A University of Hawaii economic forecast includes two key revisions both of which reflect signs that construction is ready to rebound, laying the foundation for a broader-based if still slow recovery.
The UH Economic Research Organization said in June that residential building permits would likely fall 4% this year. On Friday, it revised its forecast for a 4% increase.
In June, UHERO predicted a 15% plunge in non-residential construction permits. On Friday, it said there may now be no decline at all.
"A modest upward revision," the report said. "Evidence of stabilization." UHERO economists stressed that the underlying picture for the construction industry remains slow. Hundreds of Hawaii construction workers remain idle.
UHERO also noted that what improvement there is mostly on Oahu and the Big Island so far, adding that neighbor islands are held back by "pockets of overbuilding" and the slow return of offshore investors. Oahu has a housing shortage and lots of local demand.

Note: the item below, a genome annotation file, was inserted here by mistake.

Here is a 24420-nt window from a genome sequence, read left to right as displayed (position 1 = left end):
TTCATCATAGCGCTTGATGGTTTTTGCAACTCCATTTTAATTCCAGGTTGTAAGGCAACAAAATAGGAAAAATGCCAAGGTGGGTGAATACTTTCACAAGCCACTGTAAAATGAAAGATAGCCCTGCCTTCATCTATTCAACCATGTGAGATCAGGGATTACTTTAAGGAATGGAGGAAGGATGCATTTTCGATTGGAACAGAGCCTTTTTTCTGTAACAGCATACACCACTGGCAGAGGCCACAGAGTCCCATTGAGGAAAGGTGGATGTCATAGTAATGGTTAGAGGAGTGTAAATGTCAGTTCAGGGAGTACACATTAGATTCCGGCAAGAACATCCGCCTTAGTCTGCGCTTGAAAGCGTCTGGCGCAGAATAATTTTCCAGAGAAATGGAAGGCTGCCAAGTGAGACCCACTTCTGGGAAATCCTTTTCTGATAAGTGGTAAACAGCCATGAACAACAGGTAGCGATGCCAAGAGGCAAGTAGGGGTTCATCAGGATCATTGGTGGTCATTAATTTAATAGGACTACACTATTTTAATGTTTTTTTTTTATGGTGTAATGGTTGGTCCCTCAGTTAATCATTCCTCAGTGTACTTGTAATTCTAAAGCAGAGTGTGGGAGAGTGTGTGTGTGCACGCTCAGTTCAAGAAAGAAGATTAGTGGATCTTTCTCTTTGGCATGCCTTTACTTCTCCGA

For residential construction, a wild card is foreclosures. If banks do more foreclosing and quickly sell the homes they seize to get them off their books, it will release what UHERO calls "shadow inventory."
It will help that the Defense Department, with the federal government's budget year ending this month, has been awarding hundreds of contracts including major construction work on Oahu and Guam.
"We just picked up the $160 million hospital project on Guam, and it's a really big deal for us. A lot of subcontractors and vendors here in Hawaii will prosper from this," said Denny Watts, CEO of Watts Constructors.
Watts said he and his competitors will be getting more major projects from the federal and state governments in coming weeks, and they also hope to get work from Honolulu rail.
The Hawaii Department of Labor & Industrial Relations reported this week that there was a small increase in construction jobs in Hawaii during August. Construction jobs had been running consistently lower than year-before levels.